Your guide to sustainable horsekeeping

The Green Horse section provides practical information on managing environmentally sustainable horse properties, readers stories and tips, as well as advice and articles from equestrian experts in their fields.


October/November 2015
Vol 37 No 3

In this issue of The Green Horse you will find the following articles:


Information Exchange - Holes in the pasture and Environmentally Friendly Diet.

Growing Turmeric : Spring Grass

Solar Pumps for Horse Properties by Liz Bevis

Bush Smoke and Horses:

Recycling Ideas

How to Catch and Kill Stable Flies by Dr David Cooke

Pony Poo Paper

Snake Myths Busted

share your equine related recycling ideas and each issue one reader will win.


The energy source of the future.

Included in this edition of The Green Horse is how solar energy can be of benefit to horse property managers. Solar energy has long been a ‘hot topic’ and it’s believed that each hour enough solar energy is transmitted to the earth to power civilisation for a whole year. Sunny Australia is leading the way in harnessing this power. In December last year, Australian solar power researchers achieved new world levels of efficiency, potentially securing solar power plants as more competitive than other energy sources, such as unsustainable coal. The team at the Australian Centre for Advanced Photovoltaics (PV) at the University of NSW achieved 40.4% conversion efficiency with a system comprised of commercially available solar cells. This year, the institute is aiming to achieve around 42% conversion efficiency, almost half of the theoretical maximum level of 86%. This is great news because essentially, as developments continue and supply competition increases, it is the consumers that benefit.

See the SOLAR PUMP article in this issue

As the weather starts to warm, hibernating snakes are [allegedly] waking up and for horse owners spending plenty of time outdoors and around sheds, an unwelcome encounter with a reptile is a high possibility. There is no shortage of information available – or frightening anecdotes - about Australian snakes, but how much of it is correct? Statistically, more deaths are caused each year by horse-riding accidents in Australia than snake bite.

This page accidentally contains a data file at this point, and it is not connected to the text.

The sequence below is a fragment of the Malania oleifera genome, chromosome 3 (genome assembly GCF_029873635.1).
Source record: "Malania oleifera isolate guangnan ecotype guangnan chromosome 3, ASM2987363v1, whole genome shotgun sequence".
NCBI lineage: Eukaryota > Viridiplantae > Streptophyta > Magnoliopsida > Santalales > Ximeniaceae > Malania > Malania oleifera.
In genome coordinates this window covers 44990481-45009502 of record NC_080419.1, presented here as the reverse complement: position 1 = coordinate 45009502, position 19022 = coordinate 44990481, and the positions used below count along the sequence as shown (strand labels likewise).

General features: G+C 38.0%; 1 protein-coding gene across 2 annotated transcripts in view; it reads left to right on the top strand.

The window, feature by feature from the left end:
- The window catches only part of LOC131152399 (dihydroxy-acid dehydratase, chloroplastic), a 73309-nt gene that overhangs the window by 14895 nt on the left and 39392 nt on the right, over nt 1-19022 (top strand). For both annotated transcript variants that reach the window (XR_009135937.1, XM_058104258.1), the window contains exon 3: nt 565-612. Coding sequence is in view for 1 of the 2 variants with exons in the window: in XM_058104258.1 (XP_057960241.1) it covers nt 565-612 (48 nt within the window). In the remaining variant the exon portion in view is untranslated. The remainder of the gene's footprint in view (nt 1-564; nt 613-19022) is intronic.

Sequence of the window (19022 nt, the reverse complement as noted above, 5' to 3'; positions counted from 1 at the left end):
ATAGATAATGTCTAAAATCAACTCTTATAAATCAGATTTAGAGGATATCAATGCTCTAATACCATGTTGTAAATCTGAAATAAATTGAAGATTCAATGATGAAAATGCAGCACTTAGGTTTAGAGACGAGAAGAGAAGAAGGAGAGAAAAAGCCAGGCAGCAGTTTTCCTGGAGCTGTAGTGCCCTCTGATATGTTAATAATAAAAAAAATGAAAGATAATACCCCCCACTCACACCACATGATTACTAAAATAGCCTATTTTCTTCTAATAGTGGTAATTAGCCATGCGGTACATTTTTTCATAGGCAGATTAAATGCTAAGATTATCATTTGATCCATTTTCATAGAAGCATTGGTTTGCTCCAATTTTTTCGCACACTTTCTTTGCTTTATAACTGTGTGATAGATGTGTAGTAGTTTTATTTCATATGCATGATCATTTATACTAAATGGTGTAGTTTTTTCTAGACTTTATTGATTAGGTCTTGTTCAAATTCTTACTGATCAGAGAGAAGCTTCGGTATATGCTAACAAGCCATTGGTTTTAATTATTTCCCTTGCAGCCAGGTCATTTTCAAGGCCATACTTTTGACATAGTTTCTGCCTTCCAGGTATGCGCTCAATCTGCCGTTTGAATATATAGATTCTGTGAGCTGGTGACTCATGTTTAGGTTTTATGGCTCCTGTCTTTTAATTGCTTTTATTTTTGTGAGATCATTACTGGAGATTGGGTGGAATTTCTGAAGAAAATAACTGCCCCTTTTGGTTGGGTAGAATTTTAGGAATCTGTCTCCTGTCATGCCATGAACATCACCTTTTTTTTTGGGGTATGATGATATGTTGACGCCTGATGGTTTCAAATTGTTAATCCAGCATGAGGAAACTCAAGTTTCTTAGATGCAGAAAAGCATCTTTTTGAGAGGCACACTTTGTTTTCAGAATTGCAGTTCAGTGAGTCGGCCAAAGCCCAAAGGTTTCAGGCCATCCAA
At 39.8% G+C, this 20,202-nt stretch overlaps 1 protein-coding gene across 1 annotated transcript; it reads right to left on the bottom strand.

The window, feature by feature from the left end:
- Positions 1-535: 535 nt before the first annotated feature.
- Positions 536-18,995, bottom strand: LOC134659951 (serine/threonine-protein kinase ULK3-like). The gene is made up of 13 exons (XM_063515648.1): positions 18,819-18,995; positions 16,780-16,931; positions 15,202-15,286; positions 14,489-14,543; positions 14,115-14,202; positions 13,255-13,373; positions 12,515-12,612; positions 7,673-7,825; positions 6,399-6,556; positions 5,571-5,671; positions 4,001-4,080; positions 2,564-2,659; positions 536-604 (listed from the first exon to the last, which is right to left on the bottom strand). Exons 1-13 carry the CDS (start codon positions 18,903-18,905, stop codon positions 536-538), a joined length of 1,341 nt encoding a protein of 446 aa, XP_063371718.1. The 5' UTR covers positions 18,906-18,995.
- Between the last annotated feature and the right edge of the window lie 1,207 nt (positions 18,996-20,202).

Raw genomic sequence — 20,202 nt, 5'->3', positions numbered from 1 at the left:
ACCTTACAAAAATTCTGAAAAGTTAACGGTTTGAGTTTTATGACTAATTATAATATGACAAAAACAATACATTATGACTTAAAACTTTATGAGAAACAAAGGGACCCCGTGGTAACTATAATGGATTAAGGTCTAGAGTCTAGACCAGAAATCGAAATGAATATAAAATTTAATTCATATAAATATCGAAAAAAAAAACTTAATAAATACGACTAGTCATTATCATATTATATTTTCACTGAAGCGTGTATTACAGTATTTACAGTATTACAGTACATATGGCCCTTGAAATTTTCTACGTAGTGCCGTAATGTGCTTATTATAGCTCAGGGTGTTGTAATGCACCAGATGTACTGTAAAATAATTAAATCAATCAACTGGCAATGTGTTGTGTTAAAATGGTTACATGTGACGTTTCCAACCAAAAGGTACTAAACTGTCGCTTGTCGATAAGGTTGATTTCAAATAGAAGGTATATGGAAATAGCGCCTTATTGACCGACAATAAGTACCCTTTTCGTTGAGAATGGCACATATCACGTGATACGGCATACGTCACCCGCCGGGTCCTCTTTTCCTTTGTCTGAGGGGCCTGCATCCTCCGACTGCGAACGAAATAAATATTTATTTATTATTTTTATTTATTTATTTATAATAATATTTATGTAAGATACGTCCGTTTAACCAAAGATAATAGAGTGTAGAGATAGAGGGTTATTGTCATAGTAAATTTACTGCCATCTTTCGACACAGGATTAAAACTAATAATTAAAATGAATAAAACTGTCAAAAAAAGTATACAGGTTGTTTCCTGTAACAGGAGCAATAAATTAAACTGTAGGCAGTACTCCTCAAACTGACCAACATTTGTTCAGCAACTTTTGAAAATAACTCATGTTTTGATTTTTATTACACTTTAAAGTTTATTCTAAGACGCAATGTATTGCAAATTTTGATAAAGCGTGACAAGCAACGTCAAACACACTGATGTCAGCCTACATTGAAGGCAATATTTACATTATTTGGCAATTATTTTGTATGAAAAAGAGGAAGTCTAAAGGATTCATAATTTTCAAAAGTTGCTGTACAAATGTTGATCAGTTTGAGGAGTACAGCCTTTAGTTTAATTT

There are number of actions landholders can take to make their properties less attractive to snakes such as keeping lawn/grass mowed and removing any piles of timber or materials. Ensuring foodstuffs are stored correctly, feed-room floors are kept clear and rodent control is in place, will eradicate any snake cuisine (mice!).

Snakes may approach looking for water - even a dripping tap - so low dishes of water on the property perimeter could potentially remove the need for them to come closer. There are solar-powered snake detractors available at select stockfeed stores, that send intermittent vibrations through the ground to ward snakes off; however there is no scientific evidence to support the effectiveness of ‘Snake Guards’ as yet.

Snakebites can be lethal to horses as they are often bitten on the face, where there is high blood supply, allowing the venom to spread quickly. As well, horses aren’t supervised constantly and the owner may not even realise there is a problem for some time. Once clinical signs are displayed it is likely too late for effective treatment. There is also the issue of accessing and administering the anti-venom in time and different anti-venoms are required depending on the species of the snake (if correctly identified).

If snakebite occurs, the limb should be immobilised and bandaged comfortably tight; and the animal/person kept quiet and calm while professional assistance is sought immediately. Do not under any circumstance, attempt to locate or contain the snake.




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